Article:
Use Case 30 – VISA – Data Analysis in the Cloud
With the introduction of VISA (Virtual Infrastructure for Scientific Analysis) in June 2020, there has been a significant change with how scientists analyse experimental data and perform experiments at the ILL.
Using a web browser, within a couple of minutes, a researcher can get access to a high-performance and secure data analysis environment, installed with all of the scientific software a researcher needs with direct access to the experimental data. The VISA platform guarantees access to the latest software versions and tools, constantly upgrading the analysis environment and implementing new features.
In parallel to doing data analysis, VISA provides an ideal platform for performing remote experiments. Accessible anywhere in the world with an internet connection, a scientist has the freedom to remotely pilot an experiment via the instrument control software, be it from the comfort of their own home or at their laboratory.
Often data analysis is performed as a team and as such VISA has been designed with real-time collaborations at its core. The platform makes it easy to share analysis environments between proposal team members, ILL scientists and computing experts.
- Jamie Hall – Technical project manager
- Stuart Caunt – Software Developer
- Gregory Fanjas – IT Infrastructure
- Baptiste Pichot – IT Infrastructure
- Sylvain Ferot – Software Developer
Use Case Action Flow
- Login and virtual machine set up: Using a web browser, a user logs into the platform (visa.ill.fr) using their ILL credentials. Once logged in, a user can create a new Virtual Machine on the ILL’s cloud infrastructure, that comes pre-configured with a fine tuned Ubuntu data analysis environment – it is as if the user was sitting in front of a data analysis workstation directly at the ILL.
- Remote control and data analysis: The machine has direct access to the ILL’s experimental storage, analysis procedures and scientific software (i.e., MANTID, MatLab, FullProf, LAMP etc.) which are ready to be used from the get go. They can also use Nomad Remote to pilot their experiment remotely directly inside of VISA. There is the option of accessing a full Remote Desktop or launching a JupyterLab Notebook Environment for performing data analysis, alone or with the support of the ILL experts. Jupyter is an interactive, web based, online python environment allowing for reproducible data analysis and for sharing analysis routines.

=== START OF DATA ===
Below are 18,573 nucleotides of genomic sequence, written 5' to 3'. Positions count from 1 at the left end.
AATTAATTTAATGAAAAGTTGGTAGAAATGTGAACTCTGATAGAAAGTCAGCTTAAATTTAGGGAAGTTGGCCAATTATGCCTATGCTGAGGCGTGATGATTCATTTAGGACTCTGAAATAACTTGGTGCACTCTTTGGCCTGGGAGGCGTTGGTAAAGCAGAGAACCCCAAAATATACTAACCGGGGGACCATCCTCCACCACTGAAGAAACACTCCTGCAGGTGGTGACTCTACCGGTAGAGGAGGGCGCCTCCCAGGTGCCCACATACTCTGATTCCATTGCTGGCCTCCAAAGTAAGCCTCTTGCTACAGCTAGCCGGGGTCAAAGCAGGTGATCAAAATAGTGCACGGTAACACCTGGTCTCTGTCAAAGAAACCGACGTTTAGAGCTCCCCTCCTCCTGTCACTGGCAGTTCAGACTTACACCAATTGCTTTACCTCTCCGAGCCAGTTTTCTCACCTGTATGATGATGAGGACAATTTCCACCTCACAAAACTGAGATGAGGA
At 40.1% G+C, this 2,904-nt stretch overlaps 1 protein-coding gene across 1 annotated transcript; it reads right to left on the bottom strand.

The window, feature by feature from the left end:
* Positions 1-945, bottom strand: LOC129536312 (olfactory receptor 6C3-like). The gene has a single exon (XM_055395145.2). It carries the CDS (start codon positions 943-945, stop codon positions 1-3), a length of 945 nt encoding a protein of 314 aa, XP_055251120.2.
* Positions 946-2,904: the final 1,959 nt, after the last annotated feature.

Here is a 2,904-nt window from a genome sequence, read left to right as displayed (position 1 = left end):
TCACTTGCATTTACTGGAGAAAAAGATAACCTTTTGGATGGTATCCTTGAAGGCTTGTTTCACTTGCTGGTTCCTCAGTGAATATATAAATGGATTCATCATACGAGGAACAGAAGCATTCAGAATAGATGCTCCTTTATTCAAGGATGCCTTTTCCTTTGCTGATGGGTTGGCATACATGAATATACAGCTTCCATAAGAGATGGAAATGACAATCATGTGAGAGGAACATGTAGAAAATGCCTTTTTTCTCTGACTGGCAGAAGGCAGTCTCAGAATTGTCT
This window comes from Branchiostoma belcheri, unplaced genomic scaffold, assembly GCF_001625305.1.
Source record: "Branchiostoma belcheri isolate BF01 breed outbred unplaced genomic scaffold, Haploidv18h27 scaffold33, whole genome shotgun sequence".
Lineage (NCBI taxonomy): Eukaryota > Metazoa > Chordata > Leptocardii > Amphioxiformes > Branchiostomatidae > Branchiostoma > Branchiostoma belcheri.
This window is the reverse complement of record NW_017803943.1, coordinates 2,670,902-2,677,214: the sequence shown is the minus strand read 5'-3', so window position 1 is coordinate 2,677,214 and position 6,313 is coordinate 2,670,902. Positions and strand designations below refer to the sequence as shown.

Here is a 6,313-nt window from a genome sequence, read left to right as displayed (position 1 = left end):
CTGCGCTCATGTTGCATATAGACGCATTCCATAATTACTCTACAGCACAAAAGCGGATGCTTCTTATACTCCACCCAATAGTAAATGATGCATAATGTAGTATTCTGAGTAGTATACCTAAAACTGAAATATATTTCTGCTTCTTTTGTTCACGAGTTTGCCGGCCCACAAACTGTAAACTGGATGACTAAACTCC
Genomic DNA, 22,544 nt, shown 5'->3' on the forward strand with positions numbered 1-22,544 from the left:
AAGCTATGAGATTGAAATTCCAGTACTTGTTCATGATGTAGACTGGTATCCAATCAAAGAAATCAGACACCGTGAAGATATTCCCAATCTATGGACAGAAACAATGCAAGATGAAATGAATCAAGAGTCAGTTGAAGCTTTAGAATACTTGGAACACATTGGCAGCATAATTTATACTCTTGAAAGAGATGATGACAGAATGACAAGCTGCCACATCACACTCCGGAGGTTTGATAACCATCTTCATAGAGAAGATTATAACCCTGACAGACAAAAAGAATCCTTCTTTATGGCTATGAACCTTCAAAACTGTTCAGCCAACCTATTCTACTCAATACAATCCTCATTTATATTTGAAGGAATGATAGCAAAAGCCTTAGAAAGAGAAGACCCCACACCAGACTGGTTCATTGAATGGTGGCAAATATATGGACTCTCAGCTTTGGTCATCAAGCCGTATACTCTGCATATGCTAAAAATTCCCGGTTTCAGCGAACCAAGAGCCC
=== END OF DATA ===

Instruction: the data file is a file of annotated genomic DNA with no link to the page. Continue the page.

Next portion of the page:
Description of needs and generalisation of the use case
Initially developed as part of PaNOSC, VISA has been seen as a flagship product for performing remote data analysis with its benefits being widely accepted, however, the platform is not limited to Photon and Neutron facilities, it can also be used by other research domains.
Impacts from the implementation
VISA has played an essential role in contributing to a successful ILL user programme during the pandemic in 2020, allowing researchers to perform remote experiments and data analysis, despite travel restrictions and national lock-downs. Since then, more than 1,000 users have been using the platform and there has been a significant change with how scientists analyse experimental data and perform experiments at the ILL.
Thanks to VISA and NOMAD Remote, users can prepare and conduct their experiments from their own institutes, have access to the most widely used software for data reduction and analysis and create an environment for collaborating in real-time with their colleagues.
The platform is currently also used for training users such as learning about Mantid or Python programming for performing data analysis. In the near future, we will be opening up the platform to allow any user to use VISA to analyse open data.
Other partners interested in this use case
All six of the large-scale photon and neutron facilities (ILL, ESRF, ESS, ELI, XFEL, CERIC-ERIC) involved in this project are in the process of deploying the platform at their facilities. The VISA team is currently providing support and assistance in getting VISA ready for production at their facilities.
To contribute back to the worldwide scientific community, all VISA source code has been open sourced and the ILL is currently engaged in helping other interested institutes deploy the platform. Link to the source code: https://github.com/ILLGrenoble
If your facility is interested in VISA and would like more information, please get in contact with the VISA Team at visa@andygotz
PaNOSC related work packages
Jamie Hall (ILL)